Brighton ecologist helps climate change research to flower

Posted On 22 Sep 2010 at 3:48 pm

Flowers from Woodingdean have helped a Brighton climate change researcher and his colleagues to find new clues about effects of rising temperatures.

Professor Michael Hutchings, from Sussex University, conducted a study of rare orchids at the Castle Hill National Nature Reserve near Woodingdean over 30 years.

His findings are published this week in the British Ecological Society’s Journal of Ecology.

The research was carried out by Professor Hutchings and a team of ecologists from Kent University, the University of East Anglia (UEA) and the Royal Botanic Gardens, Kew.

It shows that plants pressed up to 150 years ago tell the same story about warmer springs resulting in earlier flowering as more recent field-based observations.

The team examined 77 specimens of the early spider orchid (Ophrys sphegodes) collected between 1848 and 1958 and held at Kew and at the Natural History Museum in London.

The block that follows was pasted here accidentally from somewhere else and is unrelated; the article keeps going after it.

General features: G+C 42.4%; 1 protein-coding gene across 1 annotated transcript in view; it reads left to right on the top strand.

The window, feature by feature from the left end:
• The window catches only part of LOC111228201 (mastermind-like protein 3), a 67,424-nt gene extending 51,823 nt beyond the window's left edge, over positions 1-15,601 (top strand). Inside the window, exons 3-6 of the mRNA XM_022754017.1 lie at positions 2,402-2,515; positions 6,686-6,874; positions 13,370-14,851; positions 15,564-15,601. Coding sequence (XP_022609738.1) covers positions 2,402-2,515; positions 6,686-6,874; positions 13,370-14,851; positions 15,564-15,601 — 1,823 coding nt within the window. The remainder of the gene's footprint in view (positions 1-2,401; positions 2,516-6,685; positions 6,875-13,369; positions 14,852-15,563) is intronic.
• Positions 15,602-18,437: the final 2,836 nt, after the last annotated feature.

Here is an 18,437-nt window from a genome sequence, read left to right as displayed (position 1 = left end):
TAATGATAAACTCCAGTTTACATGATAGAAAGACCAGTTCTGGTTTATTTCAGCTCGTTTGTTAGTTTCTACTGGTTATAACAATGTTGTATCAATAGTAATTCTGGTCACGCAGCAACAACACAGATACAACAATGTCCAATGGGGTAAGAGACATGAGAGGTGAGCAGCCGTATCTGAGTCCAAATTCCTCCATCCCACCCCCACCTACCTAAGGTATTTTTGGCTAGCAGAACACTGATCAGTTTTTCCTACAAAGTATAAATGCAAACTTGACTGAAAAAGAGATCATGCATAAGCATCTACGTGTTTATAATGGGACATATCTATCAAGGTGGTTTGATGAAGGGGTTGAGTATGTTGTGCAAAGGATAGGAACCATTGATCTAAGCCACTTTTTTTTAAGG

Because each specimen contains details of when and where it was picked, researchers were able to match this with Meteorological Office records to examine how mean spring temperatures affected the orchids’ flowering.

They then compared the information with field observations of peak flowering of the same orchid species at Castle Hill from 1975 to 2006.

They found that, in both the pressed plants and the field observations, the orchid flowered six days earlier for every rise in mean spring temperature of 1C.

Professor Hutchings said: “Scientists have long suspected that these archives might help us understand the effect of climate change on plants, but this is the first study to prove the validity of this idea.

“There are about 2.5 billion specimens of plants and animals stored worldwide in herbariums and museums.

“This result demonstrates that this material can be used to predict accurately how flowering times will respond to changing climate.”

He said that this was important for many purposes.

It could help scientists to predict how climate change might affect plant pollination rates and the availability of pollen and nectar to feeding insects.

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